Jason Scott – Breaking Down the Barrier of Proximity for Underrepresented Founders

Twende: Rethinking Entrepreneurship is a production of the EC that’s all about engaging in open and honest conversations with incredible Black and Latinx business experts, investors, and founders. Twende is Kiswahili for “let’s go!” It’s our rally cry here at the EC and represents the vibrant passion to level the playing field for entrepreneurs of color. Join us in Episode 4 where we learn from Jason Scott, head of startup developer ecosystems at Google and partner of the ANIM fund. 

Growing Up

The child of a military family, Jason’s homebase changed every two years, but always to warm and sunny locations. In spite of this inconsistency, he still considers southern staples to be his home, and visits to his mom in Atlanta was an escape back to southern roots. As a kid, Jason always had an infatuation with superheroes and their ability to make change; and this contributed to his solution-oriented mind growing up. In elementary school, Jason recalls being a part of a program entitled “Invent America,” where every year the students would be challenged to invent something new. Jason discussed how he always had trouble inventing something entirely new, but was glad to assist the other kids in helping to scale their ideas. In this way, he has always had a “best supporting actor” entrepreneurial mindset. 

Discovering a Unique Entrepreneurial Path

Jason began his undergrad at MIT as a pre-med student and spent a summer working at a hospital during his college years. It was during this time that he realized just how much an environment can impact one’s happiness. Following this realization, Jason left the pre-med path and dabbled in consulting before he landed in San Francisco working with startups. Working in venture capital led Jason to Google for Startups, where he still works to this day as the head developer.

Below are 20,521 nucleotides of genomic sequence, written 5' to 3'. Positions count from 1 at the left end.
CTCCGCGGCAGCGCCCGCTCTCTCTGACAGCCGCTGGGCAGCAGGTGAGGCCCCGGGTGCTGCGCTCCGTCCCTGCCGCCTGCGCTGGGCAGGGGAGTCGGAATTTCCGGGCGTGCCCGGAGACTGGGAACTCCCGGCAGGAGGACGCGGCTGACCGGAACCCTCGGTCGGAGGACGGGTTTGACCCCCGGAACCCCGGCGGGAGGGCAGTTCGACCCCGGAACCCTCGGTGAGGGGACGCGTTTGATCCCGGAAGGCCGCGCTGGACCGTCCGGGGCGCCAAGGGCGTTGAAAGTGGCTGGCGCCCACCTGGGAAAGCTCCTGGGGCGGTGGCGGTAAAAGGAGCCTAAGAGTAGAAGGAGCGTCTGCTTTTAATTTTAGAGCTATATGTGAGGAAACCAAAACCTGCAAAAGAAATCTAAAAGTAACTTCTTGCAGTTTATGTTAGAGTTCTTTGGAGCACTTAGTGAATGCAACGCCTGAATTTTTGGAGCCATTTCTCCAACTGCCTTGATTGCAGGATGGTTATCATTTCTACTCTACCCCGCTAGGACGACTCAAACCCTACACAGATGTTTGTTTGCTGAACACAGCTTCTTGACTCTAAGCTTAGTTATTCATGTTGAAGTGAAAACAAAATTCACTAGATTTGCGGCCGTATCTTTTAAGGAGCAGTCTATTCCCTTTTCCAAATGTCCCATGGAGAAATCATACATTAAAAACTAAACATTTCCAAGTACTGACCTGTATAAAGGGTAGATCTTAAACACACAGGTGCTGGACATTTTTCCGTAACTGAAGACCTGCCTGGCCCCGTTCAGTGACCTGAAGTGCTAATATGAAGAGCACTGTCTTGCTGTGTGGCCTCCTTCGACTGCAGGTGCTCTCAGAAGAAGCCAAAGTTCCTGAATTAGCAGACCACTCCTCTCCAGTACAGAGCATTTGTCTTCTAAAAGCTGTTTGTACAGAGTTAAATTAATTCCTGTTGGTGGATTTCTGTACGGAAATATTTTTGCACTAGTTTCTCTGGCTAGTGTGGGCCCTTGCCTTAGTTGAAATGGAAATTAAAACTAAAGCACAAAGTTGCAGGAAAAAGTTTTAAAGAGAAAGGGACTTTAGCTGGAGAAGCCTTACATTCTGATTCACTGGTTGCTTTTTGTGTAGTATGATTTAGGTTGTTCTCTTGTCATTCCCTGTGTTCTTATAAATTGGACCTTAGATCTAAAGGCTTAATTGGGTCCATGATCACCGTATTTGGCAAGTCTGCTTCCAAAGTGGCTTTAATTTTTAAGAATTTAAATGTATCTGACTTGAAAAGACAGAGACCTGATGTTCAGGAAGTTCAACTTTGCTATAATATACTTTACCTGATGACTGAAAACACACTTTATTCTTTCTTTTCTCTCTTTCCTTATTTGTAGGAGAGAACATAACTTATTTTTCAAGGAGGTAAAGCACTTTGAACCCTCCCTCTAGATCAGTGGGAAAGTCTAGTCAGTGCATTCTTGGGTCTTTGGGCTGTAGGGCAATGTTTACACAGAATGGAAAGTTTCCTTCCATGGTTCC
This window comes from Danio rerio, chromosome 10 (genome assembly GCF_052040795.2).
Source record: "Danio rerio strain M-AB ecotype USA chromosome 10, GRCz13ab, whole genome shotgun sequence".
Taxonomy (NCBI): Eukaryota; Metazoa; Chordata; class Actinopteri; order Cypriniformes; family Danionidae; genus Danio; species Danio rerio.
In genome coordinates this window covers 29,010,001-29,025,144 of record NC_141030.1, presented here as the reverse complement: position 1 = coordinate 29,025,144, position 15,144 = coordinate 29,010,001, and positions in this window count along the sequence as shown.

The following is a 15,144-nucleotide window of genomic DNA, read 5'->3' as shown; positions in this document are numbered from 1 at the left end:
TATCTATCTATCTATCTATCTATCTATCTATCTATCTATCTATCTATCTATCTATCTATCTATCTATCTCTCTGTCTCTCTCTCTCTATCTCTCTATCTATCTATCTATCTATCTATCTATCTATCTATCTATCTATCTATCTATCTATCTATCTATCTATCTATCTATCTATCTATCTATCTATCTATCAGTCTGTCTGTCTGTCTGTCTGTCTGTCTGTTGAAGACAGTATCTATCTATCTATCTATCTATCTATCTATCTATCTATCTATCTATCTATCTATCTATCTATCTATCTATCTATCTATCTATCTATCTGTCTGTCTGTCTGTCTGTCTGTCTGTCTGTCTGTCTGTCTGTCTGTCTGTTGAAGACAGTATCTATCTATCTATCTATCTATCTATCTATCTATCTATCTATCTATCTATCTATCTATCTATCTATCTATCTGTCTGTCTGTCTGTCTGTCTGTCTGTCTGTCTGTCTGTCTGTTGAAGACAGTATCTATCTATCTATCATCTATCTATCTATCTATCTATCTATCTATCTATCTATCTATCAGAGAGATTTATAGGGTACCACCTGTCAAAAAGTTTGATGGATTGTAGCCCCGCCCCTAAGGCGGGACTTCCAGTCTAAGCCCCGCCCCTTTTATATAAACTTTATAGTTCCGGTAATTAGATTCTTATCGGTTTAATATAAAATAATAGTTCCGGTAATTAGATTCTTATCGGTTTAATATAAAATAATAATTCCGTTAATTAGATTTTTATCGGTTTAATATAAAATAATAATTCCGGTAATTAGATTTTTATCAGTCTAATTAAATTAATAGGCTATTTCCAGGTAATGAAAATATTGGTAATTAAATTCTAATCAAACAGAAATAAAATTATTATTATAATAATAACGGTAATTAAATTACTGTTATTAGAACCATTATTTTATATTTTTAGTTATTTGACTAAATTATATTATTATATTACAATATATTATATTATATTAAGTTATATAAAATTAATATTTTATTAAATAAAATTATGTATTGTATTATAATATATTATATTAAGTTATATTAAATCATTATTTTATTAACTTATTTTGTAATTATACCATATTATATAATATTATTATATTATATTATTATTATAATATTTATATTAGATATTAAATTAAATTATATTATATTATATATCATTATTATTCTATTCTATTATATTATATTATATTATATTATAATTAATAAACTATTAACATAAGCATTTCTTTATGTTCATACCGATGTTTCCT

Working in institutional venture capital, Scott recognized the proximity based nature of this work environment. He teasingly recalled the “lazy” mentality of those only wanting to help founders right next to them, which leads to others having a lack of access to the resources they need in order to create a successful business. This sparked his move from traditional venture capital around 2017 to his transition into Google for Startups in May of 2018. Upon arrival, he set a goal to improve the program’s efficiency in how they support founders. He then began his sidekick mission to create access for underrepresented founders to resources and mentorship, no matter where they were in the world. 

Success Today and Tomorrow

Jason is currently involved in a plethora of startup programs including programs focused on black founders, female founders, and even startups related to pressing topics such as global warming. He differentiates these programs from other startup programs through his attempts at achieving grants for these founders to begin their entrepreneurial journey. One particular program that he highlights is the Black Angel group: a collective focused on helping black googlers learn how to angel invest. Success stories include producing several executives of color, as well as connecting black googlers across geographies. 

An important matter for Jason Scott is the ability to build generational wealth for founders and their families. He describes today’s economic climate as a place where the power is where the money is, and in order to eliminate bias we must provide these founders of color with the resources they need in order to build generational wealth for their families and level the playing field. Between his leadership position in Google for Startups, the founding of the Black Angel Group, and his many programs for entrepreneurial founders, it is safe to say that Jason is well on his way to winning the “Oscar” for best entrepreneurial sidekick. 


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